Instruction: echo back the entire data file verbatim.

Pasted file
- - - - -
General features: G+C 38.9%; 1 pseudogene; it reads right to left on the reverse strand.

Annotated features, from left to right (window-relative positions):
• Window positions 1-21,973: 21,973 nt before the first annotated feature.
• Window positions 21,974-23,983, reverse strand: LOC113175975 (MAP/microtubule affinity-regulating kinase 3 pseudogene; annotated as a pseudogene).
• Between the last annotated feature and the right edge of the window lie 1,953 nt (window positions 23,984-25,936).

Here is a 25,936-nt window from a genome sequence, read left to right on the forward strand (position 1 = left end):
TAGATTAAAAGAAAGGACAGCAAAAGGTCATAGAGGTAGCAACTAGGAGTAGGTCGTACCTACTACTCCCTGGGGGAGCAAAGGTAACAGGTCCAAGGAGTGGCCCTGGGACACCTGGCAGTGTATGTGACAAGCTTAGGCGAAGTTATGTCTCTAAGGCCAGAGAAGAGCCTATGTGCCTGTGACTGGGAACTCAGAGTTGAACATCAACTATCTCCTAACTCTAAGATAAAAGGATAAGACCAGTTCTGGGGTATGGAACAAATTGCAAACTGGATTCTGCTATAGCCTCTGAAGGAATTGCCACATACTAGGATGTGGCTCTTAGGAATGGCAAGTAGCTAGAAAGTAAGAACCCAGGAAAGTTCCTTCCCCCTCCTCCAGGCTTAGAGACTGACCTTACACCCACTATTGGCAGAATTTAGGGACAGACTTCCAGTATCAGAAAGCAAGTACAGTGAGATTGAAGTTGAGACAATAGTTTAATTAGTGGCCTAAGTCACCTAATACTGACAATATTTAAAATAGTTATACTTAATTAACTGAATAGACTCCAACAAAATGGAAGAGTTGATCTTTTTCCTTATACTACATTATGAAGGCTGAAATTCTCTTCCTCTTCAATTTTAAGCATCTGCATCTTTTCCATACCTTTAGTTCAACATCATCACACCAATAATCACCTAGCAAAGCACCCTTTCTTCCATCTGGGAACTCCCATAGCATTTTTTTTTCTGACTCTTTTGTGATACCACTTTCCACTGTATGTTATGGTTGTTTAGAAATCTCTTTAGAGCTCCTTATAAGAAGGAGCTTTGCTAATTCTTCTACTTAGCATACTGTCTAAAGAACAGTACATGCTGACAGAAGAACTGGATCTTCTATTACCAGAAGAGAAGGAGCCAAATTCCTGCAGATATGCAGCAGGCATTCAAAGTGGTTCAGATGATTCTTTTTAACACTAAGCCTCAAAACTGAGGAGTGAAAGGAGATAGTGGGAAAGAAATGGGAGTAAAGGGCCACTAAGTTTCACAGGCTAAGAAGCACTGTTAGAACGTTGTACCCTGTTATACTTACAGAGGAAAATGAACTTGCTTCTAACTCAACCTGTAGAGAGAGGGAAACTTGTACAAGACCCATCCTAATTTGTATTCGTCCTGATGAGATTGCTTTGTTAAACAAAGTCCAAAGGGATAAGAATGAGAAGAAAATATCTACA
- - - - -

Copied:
General features: G+C 38.9%; 1 pseudogene; it reads right to left on the reverse strand.

Annotated features, from left to right (window-relative positions):
• Window positions 1-21,973: 21,973 nt before the first annotated feature.
• Window positions 21,974-23,983, reverse strand: LOC113175975 (MAP/microtubule affinity-regulating kinase 3 pseudogene; annotated as a pseudogene).
• Between the last annotated feature and the right edge of the window lie 1,953 nt (window positions 23,984-25,936).

Here is a 25,936-nt window from a genome sequence, read left to right on the forward strand (position 1 = left end):
TAGATTAAAAGAAAGGACAGCAAAAGGTCATAGAGGTAGCAACTAGGAGTAGGTCGTACCTACTACTCCCTGGGGGAGCAAAGGTAACAGGTCCAAGGAGTGGCCCTGGGACACCTGGCAGTGTATGTGACAAGCTTAGGCGAAGTTATGTCTCTAAGGCCAGAGAAGAGCCTATGTGCCTGTGACTGGGAACTCAGAGTTGAACATCAACTATCTCCTAACTCTAAGATAAAAGGATAAGACCAGTTCTGGGGTATGGAACAAATTGCAAACTGGATTCTGCTATAGCCTCTGAAGGAATTGCCACATACTAGGATGTGGCTCTTAGGAATGGCAAGTAGCTAGAAAGTAAGAACCCAGGAAAGTTCCTTCCCCCTCCTCCAGGCTTAGAGACTGACCTTACACCCACTATTGGCAGAATTTAGGGACAGACTTCCAGTATCAGAAAGCAAGTACAGTGAGATTGAAGTTGAGACAATAGTTTAATTAGTGGCCTAAGTCACCTAATACTGACAATATTTAAAATAGTTATACTTAATTAACTGAATAGACTCCAACAAAATGGAAGAGTTGATCTTTTTCCTTATACTACATTATGAAGGCTGAAATTCTCTTCCTCTTCAATTTTAAGCATCTGCATCTTTTCCATACCTTTAGTTCAACATCATCACACCAATAATCACCTAGCAAAGCACCCTTTCTTCCATCTGGGAACTCCCATAGCATTTTTTTTTCTGACTCTTTTGTGATACCACTTTCCACTGTATGTTATGGTTGTTTAGAAATCTCTTTAGAGCTCCTTATAAGAAGGAGCTTTGCTAATTCTTCTACTTAGCATACTGTCTAAAGAACAGTACATGCTGACAGAAGAACTGGATCTTCTATTACCAGAAGAGAAGGAGCCAAATTCCTGCAGATATGCAGCAGGCATTCAAAGTGGTTCAGATGATTCTTTTTAACACTAAGCCTCAAAACTGAGGAGTGAAAGGAGATAGTGGGAAAGAAATGGGAGTAAAGGGCCACTAAGTTTCACAGGCTAAGAAGCACTGTTAGAACGTTGTACCCTGTTATACTTACAGAGGAAAATGAACTTGCTTCTAACTCAACCTGTAGAGAGAGGGAAACTTGTACAAGACCCATCCTAATTTGTATTCGTCCTGATGAGATTGCTTTGTTAAACAAAGTCCAAAGGGATAAGAATGAGAAGAAAATATCTACA